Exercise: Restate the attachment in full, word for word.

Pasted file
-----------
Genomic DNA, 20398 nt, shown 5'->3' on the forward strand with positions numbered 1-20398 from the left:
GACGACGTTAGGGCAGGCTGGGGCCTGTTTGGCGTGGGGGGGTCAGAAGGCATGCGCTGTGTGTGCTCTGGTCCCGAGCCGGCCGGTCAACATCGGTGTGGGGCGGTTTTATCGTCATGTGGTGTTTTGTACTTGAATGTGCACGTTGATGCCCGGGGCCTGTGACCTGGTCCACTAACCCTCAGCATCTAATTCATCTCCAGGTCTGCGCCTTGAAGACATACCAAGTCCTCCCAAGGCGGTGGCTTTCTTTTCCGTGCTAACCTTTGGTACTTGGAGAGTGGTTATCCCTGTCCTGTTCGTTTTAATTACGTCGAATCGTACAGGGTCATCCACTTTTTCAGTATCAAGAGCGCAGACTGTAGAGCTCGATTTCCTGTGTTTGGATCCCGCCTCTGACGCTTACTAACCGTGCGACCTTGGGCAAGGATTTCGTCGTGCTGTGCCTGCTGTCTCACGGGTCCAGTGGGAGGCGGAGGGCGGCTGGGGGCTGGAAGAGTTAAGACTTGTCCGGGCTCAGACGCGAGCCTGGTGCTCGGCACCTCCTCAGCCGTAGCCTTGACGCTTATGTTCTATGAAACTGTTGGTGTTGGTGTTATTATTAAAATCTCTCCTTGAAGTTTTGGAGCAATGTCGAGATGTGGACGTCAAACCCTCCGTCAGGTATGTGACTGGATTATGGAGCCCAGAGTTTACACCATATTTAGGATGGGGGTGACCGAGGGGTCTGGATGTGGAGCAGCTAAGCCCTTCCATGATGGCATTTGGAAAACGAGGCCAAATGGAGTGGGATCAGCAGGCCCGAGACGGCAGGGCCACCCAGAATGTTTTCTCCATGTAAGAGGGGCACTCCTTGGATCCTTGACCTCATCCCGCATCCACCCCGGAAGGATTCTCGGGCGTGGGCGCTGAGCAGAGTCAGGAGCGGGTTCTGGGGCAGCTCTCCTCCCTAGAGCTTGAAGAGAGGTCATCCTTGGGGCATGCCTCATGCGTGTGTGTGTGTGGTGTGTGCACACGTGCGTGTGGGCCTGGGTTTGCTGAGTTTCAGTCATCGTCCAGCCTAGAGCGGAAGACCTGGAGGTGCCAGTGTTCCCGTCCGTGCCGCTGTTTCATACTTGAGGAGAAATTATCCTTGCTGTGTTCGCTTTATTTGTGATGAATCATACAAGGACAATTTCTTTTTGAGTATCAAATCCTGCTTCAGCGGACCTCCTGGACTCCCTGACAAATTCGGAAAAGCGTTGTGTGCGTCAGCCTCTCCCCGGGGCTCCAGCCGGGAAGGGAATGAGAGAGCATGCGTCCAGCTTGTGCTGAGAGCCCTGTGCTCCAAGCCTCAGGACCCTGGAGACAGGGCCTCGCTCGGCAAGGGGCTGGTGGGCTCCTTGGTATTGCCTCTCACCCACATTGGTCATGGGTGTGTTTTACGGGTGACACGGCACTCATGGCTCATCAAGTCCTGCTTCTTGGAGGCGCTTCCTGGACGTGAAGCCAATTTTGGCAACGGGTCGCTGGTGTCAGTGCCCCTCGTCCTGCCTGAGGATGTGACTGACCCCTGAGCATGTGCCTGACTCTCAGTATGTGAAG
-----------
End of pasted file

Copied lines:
Genomic DNA, 20398 nt, shown 5'->3' on the forward strand with positions numbered 1-20398 from the left:
GACGACGTTAGGGCAGGCTGGGGCCTGTTTGGCGTGGGGGGGTCAGAAGGCATGCGCTGTGTGTGCTCTGGTCCCGAGCCGGCCGGTCAACATCGGTGTGGGGCGGTTTTATCGTCATGTGGTGTTTTGTACTTGAATGTGCACGTTGATGCCCGGGGCCTGTGACCTGGTCCACTAACCCTCAGCATCTAATTCATCTCCAGGTCTGCGCCTTGAAGACATACCAAGTCCTCCCAAGGCGGTGGCTTTCTTTTCCGTGCTAACCTTTGGTACTTGGAGAGTGGTTATCCCTGTCCTGTTCGTTTTAATTACGTCGAATCGTACAGGGTCATCCACTTTTTCAGTATCAAGAGCGCAGACTGTAGAGCTCGATTTCCTGTGTTTGGATCCCGCCTCTGACGCTTACTAACCGTGCGACCTTGGGCAAGGATTTCGTCGTGCTGTGCCTGCTGTCTCACGGGTCCAGTGGGAGGCGGAGGGCGGCTGGGGGCTGGAAGAGTTAAGACTTGTCCGGGCTCAGACGCGAGCCTGGTGCTCGGCACCTCCTCAGCCGTAGCCTTGACGCTTATGTTCTATGAAACTGTTGGTGTTGGTGTTATTATTAAAATCTCTCCTTGAAGTTTTGGAGCAATGTCGAGATGTGGACGTCAAACCCTCCGTCAGGTATGTGACTGGATTATGGAGCCCAGAGTTTACACCATATTTAGGATGGGGGTGACCGAGGGGTCTGGATGTGGAGCAGCTAAGCCCTTCCATGATGGCATTTGGAAAACGAGGCCAAATGGAGTGGGATCAGCAGGCCCGAGACGGCAGGGCCACCCAGAATGTTTTCTCCATGTAAGAGGGGCACTCCTTGGATCCTTGACCTCATCCCGCATCCACCCCGGAAGGATTCTCGGGCGTGGGCGCTGAGCAGAGTCAGGAGCGGGTTCTGGGGCAGCTCTCCTCCCTAGAGCTTGAAGAGAGGTCATCCTTGGGGCATGCCTCATGCGTGTGTGTGTGTGGTGTGTGCACACGTGCGTGTGGGCCTGGGTTTGCTGAGTTTCAGTCATCGTCCAGCCTAGAGCGGAAGACCTGGAGGTGCCAGTGTTCCCGTCCGTGCCGCTGTTTCATACTTGAGGAGAAATTATCCTTGCTGTGTTCGCTTTATTTGTGATGAATCATACAAGGACAATTTCTTTTTGAGTATCAAATCCTGCTTCAGCGGACCTCCTGGACTCCCTGACAAATTCGGAAAAGCGTTGTGTGCGTCAGCCTCTCCCCGGGGCTCCAGCCGGGAAGGGAATGAGAGAGCATGCGTCCAGCTTGTGCTGAGAGCCCTGTGCTCCAAGCCTCAGGACCCTGGAGACAGGGCCTCGCTCGGCAAGGGGCTGGTGGGCTCCTTGGTATTGCCTCTCACCCACATTGGTCATGGGTGTGTTTTACGGGTGACACGGCACTCATGGCTCATCAAGTCCTGCTTCTTGGAGGCGCTTCCTGGACGTGAAGCCAATTTTGGCAACGGGTCGCTGGTGTCAGTGCCCCTCGTCCTGCCTGAGGATGTGACTGACCCCTGAGCATGTGCCTGACTCTCAGTATGTGAAG